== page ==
Moving up to your speed as a swift action is a really powerful ability (in fact, it's a mythic ability). Even if it were just 30, 20, or even 10 feet, that's insanely good. Even the fact it's based off of movement speed rather than a flat value means it scales well if the class buffs their movement speed. Additionally, they can get an extra attack as a swift action. There's absolutely no reason for any martial to not dip one level into dynamo. Ranged fighters can get an extra attack and can move as a swift action and full attack.

Alright, then the class can attack multiple times with the same weapon in a flurry of blows-like way. Here's three drafts of integrated weapon. The first one tries to keep the weapon standardized but later provide ways to augment it. The second and third restricts integrated weapons to only weapons you can wield in one hand--this helps ensure ranged weapons are too strong with this since one-handed ranged weapons tend to have half the range increment. To not hurt them too much, they

Draft a

  • cannot be disarmed
  • can draw weapon as a free action and retract weapon as a move action as if using the stow weapon action
  • choose whether it is a melee weapon or a ranged weapon
  • choose whether it deals bludgeoning, piercing, or slashing damage
  • deal 1d6 points of damage and apply full Strength modifier to damage rolls regardless of type
  • ranged integrated weapons have a range increment of 40 feet and are reloaded with a free action

Draft B

  • cannot be disarmed
  • can draw weapon as a free action and retract weapon as a move action as if using the stow weapon action
  • has the properties of a light melee weapon, one-handed melee weapon, or a ranged weapon that requires one hand to wield
  • if a thrown weapon, the integrated weapon fires it as if it were ammunition and the artiforged
  • if a ranged weapon, the artiforged receives Rapid Reload for this integrated weapon as a bonus feat.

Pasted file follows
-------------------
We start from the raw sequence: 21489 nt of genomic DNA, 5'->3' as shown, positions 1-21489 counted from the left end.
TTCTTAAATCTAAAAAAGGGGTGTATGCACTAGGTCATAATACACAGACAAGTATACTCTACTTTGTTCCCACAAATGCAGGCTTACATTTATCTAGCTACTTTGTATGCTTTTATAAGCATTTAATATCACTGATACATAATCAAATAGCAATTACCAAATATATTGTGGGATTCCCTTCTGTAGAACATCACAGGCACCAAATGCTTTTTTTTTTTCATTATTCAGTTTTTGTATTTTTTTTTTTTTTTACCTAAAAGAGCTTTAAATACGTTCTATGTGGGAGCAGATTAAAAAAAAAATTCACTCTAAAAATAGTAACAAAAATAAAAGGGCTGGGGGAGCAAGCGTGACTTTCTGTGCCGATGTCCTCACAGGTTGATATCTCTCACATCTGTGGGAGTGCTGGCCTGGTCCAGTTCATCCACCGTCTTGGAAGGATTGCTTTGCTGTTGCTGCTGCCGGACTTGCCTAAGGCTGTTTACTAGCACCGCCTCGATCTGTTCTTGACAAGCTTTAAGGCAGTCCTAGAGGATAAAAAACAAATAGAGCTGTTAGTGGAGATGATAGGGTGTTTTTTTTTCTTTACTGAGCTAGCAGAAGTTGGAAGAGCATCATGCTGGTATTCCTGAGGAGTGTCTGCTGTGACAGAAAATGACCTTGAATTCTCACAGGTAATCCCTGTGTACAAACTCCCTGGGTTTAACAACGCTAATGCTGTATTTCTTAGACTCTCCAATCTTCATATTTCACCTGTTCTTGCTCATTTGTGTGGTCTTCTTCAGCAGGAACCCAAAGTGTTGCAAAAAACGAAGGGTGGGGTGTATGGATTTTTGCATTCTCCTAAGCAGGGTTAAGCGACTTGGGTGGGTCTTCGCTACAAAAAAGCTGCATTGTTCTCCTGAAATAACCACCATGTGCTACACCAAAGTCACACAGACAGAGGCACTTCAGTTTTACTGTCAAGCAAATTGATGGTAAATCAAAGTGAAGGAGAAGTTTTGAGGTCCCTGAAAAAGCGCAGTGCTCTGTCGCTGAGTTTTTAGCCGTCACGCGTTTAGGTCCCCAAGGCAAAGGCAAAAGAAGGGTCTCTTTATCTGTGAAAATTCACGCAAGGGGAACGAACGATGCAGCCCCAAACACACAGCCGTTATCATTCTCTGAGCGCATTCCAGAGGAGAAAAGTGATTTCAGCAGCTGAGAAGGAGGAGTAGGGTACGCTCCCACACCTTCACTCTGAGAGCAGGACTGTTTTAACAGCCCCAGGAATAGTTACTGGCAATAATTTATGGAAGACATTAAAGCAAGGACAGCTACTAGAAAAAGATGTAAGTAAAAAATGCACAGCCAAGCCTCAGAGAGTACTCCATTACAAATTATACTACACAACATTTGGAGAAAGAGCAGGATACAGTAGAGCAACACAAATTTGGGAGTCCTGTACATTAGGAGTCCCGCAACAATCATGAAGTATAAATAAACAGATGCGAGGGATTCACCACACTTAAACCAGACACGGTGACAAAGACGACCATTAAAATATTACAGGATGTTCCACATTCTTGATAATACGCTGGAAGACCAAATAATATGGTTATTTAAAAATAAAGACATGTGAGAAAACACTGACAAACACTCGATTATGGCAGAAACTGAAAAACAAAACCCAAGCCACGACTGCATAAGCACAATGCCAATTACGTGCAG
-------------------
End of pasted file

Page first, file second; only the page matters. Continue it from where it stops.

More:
• add Strength modifier to damage rolls regardless of type

Draft C

  • cannot be disarmed
  • can draw weapon as a free action and retract weapon as a move action as if using the stow weapon action
  • has the properties of a light melee weapon, one-handed melee weapon, or a ranged weapon that requires one hand to wield
  • if a thrown weapon, the integrated weapon fires it as if it were ammunition
  • ranged integrated weapons can hold 4 units of ammunition
  • add Strength modifier to damage rolls regardless of type

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Deadly Agility is better and more balanced.

Interesting upgrade suggestions.

Goddity wrote:
You say one attack per weapon, and they only get one weapon at first level. This makes integrated assault entirely redundant, until 5th. There should be more levels with upgrades and more upgrades in general.

You're totally right. They only get the second attack if they pick gauntlets. This should be the first thing that gets changed. As I see it, I need to do either of three things with integrated weapons:

A) The class should get more integrated weapons to make use of the extra attacks. However, that could get cumbersome dealing with a plethora of different weapons on the character.

B) The class should be able to attack multiple times with the same weapon when using integrated assault. This, however, would make it very powerful for ranged builds.

C) The class should get some other special attack instead of a flurry of blows-like attack.

Which appeals to you?

Christopher Dudley wrote:
The flip side of that is that if their body augmentations improve them along the lines of the expected gear level, it should cost them gold to improve. Because getting WBL gear for free in ADDITION to their WBL really is too much.

Just giving them free gear and stats is not really a direction I want to go in, which is why I choose to, instead, give them ways to augment the special things they get from the class.

Goth Guru wrote:
I stand by the no encumbrance for installed armor.

I don't want to do that directly since that's kind of the fighter's thing. However, I think I do agree that a class feature that involves grafting something on you to impede your movement sounds like a bad deal. It might be better to keep it as an armor bonus to AC that's attached to you, sort of like an innate bracers of armor.

Vagabond? wrote:
And, yeah, to be frank, it is supposed to be kinda a nerf- Kinda trying to drop Wizard from tier 1 to tier 1.5 or so. UNLIMITED POWER comes at a sizable cost.